LorixOne LoRaWAN Gateway – What Does It Do?

At it’s most basic level, any LoRaWAN gateway’s job is to receive messages from sensors over radio signals and forward these to a LoRaWAN network server.  The network server then decides what to do with these messages – more than likely store the data from them so someone or something can analyse them later on.

The gateway needs to be programmed to talk to your LoRaWAN network server, whether that’s something like The Things Network, Loriot or your own server (the LorixOne supports all of these systems), the gateway talks to a Network Server over an IP connection.

The LorixOne gateway has a single RJ45 connection to plug into a network.  It comes with a passive-PoE adaptor which is used to provide both an IP connection and power down a single Ethernet cable to the gateway.  It doesn’t support 802.3af/802.3at Power-over-Ethernet standards, so you need to use the passive-PoE injector supplied even if you already have a PoE capable network switch.

It doesn’t matter how the gateway reaches the Network Server as long as it can.  So you can simply connect it up to your IP network, or you can connect it to a converter such as a 3G/4G router or a Wifi bridge for back-haul to the LoRaWAN network server.   Just how much bandwidth is required will depend on how many sensors will talk via this gateway and how often they will talk.  However, LoRaWAN uses minuscule amounts of data, each message being a few bytes in size only.  Just looking at the console in my own ThingNetwork account at the last few messages my LorixOne gateway received, I can see that two of them were 14 bytes and one of them was 20 bytes.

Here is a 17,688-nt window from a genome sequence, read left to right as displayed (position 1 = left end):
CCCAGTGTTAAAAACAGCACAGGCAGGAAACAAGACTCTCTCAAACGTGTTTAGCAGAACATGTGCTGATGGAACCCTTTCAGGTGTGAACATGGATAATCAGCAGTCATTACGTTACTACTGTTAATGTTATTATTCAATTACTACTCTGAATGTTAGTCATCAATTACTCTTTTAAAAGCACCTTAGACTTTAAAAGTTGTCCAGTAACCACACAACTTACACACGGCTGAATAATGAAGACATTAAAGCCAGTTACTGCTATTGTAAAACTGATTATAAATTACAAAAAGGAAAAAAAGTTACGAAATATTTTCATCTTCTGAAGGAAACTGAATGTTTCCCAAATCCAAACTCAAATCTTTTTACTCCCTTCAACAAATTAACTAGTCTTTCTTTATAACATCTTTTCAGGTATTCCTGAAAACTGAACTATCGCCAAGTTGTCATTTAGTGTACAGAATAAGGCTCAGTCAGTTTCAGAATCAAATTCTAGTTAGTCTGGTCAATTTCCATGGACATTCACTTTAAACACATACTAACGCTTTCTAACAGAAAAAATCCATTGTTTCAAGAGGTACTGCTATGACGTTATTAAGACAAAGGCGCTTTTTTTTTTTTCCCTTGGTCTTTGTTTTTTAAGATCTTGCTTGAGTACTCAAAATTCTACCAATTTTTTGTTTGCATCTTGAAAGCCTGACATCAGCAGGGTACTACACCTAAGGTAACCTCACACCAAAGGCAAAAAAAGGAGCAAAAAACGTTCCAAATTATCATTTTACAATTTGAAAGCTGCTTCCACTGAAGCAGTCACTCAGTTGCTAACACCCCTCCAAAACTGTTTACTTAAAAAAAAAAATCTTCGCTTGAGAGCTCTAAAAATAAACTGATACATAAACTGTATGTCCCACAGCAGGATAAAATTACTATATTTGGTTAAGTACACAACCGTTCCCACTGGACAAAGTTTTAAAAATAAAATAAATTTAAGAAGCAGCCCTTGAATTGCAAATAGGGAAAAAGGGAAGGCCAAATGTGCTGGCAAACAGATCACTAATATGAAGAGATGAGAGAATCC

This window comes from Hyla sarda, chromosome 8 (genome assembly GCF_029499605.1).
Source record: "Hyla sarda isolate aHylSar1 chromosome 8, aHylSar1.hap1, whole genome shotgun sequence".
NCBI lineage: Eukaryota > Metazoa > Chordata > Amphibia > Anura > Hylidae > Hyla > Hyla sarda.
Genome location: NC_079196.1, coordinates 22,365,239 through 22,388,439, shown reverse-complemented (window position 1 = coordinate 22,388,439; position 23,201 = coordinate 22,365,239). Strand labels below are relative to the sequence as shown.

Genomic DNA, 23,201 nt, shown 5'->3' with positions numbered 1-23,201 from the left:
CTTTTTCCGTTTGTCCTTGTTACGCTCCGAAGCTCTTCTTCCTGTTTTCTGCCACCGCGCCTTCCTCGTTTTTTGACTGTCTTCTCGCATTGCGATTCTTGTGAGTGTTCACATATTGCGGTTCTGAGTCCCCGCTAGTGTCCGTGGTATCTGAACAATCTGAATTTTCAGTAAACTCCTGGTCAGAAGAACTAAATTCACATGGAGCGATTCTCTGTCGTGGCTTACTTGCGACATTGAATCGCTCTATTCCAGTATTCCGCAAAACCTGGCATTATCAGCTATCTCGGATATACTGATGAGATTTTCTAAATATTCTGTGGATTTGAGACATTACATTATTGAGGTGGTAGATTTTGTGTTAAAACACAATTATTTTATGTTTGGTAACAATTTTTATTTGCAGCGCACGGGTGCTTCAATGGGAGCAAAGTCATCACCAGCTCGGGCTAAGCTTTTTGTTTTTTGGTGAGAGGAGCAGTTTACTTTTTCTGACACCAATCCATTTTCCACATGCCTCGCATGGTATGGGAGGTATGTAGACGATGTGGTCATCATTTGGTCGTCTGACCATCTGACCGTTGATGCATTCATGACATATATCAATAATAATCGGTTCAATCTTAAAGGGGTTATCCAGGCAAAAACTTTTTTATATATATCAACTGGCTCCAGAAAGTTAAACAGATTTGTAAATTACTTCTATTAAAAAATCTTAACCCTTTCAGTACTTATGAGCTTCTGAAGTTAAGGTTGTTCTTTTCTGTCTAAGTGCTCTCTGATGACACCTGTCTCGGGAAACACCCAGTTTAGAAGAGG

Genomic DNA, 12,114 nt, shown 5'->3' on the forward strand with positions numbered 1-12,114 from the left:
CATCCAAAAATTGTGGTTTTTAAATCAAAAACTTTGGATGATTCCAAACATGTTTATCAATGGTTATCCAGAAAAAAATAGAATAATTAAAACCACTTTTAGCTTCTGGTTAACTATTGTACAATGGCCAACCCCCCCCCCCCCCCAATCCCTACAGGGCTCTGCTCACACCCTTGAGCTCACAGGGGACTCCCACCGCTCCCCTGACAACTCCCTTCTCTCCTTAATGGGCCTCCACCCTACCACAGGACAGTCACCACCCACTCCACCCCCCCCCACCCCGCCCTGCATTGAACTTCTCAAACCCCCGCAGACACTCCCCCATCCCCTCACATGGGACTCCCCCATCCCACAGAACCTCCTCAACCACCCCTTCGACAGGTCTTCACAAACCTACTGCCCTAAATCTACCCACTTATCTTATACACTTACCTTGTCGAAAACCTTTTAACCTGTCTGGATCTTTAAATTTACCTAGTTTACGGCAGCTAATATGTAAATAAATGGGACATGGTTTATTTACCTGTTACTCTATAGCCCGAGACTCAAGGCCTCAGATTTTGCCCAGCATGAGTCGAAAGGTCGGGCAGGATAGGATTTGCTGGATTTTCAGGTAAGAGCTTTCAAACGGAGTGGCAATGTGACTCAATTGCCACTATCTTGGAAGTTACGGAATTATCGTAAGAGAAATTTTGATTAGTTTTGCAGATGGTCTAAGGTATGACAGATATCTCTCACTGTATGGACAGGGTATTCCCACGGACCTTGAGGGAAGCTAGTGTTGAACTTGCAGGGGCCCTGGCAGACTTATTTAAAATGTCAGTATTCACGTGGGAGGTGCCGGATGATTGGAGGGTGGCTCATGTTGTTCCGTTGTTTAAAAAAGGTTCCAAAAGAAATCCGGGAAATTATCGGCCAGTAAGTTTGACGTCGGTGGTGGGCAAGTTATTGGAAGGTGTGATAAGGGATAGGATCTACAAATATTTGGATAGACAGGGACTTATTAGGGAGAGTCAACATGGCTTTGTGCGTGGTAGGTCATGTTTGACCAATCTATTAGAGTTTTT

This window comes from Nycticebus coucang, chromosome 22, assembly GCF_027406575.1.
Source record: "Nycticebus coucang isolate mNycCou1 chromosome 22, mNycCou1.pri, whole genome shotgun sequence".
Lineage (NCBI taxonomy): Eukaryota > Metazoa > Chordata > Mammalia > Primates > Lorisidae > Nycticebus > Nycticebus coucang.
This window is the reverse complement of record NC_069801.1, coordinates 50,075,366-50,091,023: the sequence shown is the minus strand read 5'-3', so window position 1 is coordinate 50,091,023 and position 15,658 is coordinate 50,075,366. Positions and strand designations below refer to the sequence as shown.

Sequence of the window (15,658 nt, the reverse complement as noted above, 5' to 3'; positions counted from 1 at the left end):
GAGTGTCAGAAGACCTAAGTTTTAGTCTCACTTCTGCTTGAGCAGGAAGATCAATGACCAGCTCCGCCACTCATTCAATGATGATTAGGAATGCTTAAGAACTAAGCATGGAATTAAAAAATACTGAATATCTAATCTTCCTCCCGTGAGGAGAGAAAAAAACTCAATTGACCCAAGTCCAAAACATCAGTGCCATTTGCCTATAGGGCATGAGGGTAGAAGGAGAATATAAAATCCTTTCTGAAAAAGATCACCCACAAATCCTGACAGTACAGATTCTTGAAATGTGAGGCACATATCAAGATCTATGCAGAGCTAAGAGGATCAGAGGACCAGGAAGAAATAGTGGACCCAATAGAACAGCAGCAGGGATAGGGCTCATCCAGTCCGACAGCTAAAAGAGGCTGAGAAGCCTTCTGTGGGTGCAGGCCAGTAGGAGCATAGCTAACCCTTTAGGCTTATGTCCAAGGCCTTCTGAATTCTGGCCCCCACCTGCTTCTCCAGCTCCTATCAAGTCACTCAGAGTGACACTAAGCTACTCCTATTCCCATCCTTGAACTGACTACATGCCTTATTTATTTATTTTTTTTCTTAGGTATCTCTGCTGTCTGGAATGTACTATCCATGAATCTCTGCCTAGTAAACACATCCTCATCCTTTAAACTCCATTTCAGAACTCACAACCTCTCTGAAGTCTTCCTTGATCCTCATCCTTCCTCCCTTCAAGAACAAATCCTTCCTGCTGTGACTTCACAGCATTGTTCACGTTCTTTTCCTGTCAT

So doing some pretty crude estimations as an example, lets say we have 100 sensors sending messages every ten minutes (which is actually quite a lot for most use cases) and the average message size is 16 bytes.  UDP & IP overhead adds about 30 bytes (more for IPv6, TTN seems to be IPv4 only at the moment).  So lets say that each message uses 46 bytes on the wire, it could be more depending on how your gateway is talking to the network but this probably isn’t a million miles off:

  • In one hour, one sensor will send 276 bytes (46×6)
  • In one hour, all 100 sensors will send 27.6 kilobytes (276×100/1000)
  • In one month (lets just say 30 days), we will require 19.87 megabytes (30 days is 720 hours, 720×27.6bytes / 1000 to get MB)

Even if you had 10,000 sensors doing this you’re using less than 2GB a month.

Radio Capabilities

The LoRa radio in the LorixOne gateway is based on the Semtech SX1301 chip.  This is an 8-channel radio which means the gateway can receive 8 messages from sensors at once.  How many sensors it can handle is hard to answer as it depends on many factors.  These include: how often the sensors are sending messages, how much data the messages contain and the signal strength between sensors and the gateway.  Sensors that have a weaker signal will increase their transmit time in order to send data, this means a receive channel on the gateway is tied up for longer.